To an adopted child, a new family can signal opportunities for love, bonding and acceptance. But alongside the joys of this newfound life, adopted children — especially older ones — can experience profound feelings of grief, loss and insecurity as they adapt to the unfamiliar. One key for helping many adopted children to adjust may be the presence of a pet, either in the home or in a therapeutic situation. Sue Wartman, a member of the board of directors and a volunteer dog handler at Caring Canines Visting Therapy Dogs, Inc., based in Boston, Massachusetts, provides canine therapy at area nursing homes, assisted-living facilities, hospitals, schools and residential programs in the hopes of improving the quality of life and emotional health of children and adults in need. As she notes, "Animals help children to feel more comfortable...dogs are unconditional and make them feel supported. An adopted child is facing a new situation, so they might really need a companion to help them through it."
The Comforting Nature of Animals
It's little wonder pets can be a comfort to adopted children, since they are used in a variety of other situations in which people are experiencing challenging circumstances. Wartman explains that during dog therapy, volunteers visit nursing homes, rehabilitation facilities, and children's hospitals. "Patients and the elderly are comforted just by touching the dogs...it's been shown if you're petting a dog, it decreases your blood pressure," she says. "The dogs make people who might not have many visitors smile, and provide a diversion." Also notable: A 2008 review of research since 1980 published in the Journal of Veterinary Medical Education revealed that humans receive a notable health benefit from their interactions with animals.
Kids entering a new family are likely to be overwhelmed by the myriad of stuff they must adapt to — from little things, like where their toothbrush goes, to decidedly bigger things, like how they will get along with their new parents or siblings. Why a pet might help during this tough time: Attachment to a pet can provide much-needed psychological and social support to a person going through tumultuous life circumstances, according to a 2008 study published in the Journal of the International Society for Anthrozoology. Jeanne Brouillette, founder and president of Dog B.O.N.E.S. Therapy Dogs of Massachusetts in Scituate, MA, and who has a professional background in rehabilitation counseling and special education, notes the power of the human-animal bond. "Dogs accept everyone at face value — expecting nothing while being eager to give their love and affection to whomever wants it," she says. "For a child in a new home, in possibly a new country, this unconditional love could indeed provide a great sense of security. The innocence of both dog and child creates a bond that requires no words between them. For children who do not speak the language of their adoptive parents, a dog can provide an opportunity to speak to something that 'understands' everything they say — and asks no questions, and places no demands."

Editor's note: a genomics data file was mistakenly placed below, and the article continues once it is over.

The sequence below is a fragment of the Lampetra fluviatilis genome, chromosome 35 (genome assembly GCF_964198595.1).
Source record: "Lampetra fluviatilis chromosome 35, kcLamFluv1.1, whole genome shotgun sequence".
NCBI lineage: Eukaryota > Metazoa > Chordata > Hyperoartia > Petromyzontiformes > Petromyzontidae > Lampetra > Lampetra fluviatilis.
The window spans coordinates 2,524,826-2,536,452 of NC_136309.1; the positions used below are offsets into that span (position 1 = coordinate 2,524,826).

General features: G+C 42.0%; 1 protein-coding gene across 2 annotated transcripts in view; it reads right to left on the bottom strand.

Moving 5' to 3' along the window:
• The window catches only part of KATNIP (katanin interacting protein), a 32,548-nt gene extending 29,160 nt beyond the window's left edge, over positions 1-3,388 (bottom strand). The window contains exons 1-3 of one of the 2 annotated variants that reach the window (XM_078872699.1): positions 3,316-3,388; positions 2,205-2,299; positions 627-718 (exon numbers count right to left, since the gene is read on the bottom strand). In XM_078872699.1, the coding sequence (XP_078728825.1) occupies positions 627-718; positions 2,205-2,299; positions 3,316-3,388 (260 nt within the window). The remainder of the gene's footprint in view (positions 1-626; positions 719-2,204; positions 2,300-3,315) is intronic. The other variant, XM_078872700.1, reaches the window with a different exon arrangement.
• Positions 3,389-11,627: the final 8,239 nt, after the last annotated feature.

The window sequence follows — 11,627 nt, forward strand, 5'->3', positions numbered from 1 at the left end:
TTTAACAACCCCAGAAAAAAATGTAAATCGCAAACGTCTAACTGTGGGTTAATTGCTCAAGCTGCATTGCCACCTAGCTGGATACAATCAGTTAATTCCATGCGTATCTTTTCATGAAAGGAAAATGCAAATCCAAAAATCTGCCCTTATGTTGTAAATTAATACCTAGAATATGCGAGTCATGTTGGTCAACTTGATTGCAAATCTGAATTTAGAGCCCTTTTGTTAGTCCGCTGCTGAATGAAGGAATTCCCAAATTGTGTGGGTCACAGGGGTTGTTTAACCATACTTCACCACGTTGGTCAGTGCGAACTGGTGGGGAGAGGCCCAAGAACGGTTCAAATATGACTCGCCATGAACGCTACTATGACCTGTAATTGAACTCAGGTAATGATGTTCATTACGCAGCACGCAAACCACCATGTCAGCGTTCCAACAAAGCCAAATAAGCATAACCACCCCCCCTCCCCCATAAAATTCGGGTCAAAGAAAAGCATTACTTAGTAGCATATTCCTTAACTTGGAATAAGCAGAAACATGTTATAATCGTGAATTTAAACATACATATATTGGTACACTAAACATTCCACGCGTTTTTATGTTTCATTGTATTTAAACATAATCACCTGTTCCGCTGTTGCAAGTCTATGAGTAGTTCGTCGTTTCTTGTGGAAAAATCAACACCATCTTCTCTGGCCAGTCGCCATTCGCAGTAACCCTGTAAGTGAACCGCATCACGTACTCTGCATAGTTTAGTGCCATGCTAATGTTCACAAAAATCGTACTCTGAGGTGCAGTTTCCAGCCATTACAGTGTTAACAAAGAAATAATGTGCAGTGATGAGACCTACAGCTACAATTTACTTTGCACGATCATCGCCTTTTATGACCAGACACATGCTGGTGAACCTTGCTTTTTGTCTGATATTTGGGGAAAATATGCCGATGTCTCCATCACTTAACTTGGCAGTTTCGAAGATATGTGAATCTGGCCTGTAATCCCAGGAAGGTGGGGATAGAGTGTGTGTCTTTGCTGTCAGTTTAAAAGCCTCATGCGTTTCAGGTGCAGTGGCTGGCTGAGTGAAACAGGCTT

Helping Children to Cope
Sometimes, adopted children are dealing with more than adjustment to a new family: According to the U.S. Department of Health and Human Services' Administration for Children and Families, many adopted children experience significant feelings of loss and grief, and may feel rejected or abandoned by their birth parents. They also might have feelings of numbness, anger, depression, anxiety or fear, stemming from perceived rejection, or real abuse or neglect prior to the adoption. A 2008 study published in the Journal of Clinical Child Psychology and Psychiatry found that having a pet present in a therapy session with a child who has experienced abuse or neglect helped therapists to build rapport with nervous or withdrawn children, and provided the child with a source of nonjudgmental acceptance. The animals also provided safety and friendliness to the therapy setting, which encouraged more natural communication to take place. Having an animal present also improved the child's self-esteem, and allowed her or him to practice newfound social skills without a fear of rejection, because of the animal's naturally forgiving nature.
Families with a newly adopted child may want to consider taking a trip to the local animal shelter: Some families choose to adopt a furry friend around the same time as a child, so that the child has a parallel experience with the pet. In a study published in the Journal of Marital and Family Therapy, which looked at 20 American families with children adopted from Russia and Romania, all had pets, and more than half had purposely adopted the animals as a parallel experience for their adopted children. One parent noted that her adopted daughter had become interested in rescuing animals, because she wanted them to have a home just as she does. Another family reported that they allowed their children to watch the birth of a litter of kittens — and afterwards, the kids interviewed potential families for them, similar to the home visits before their own adoptions.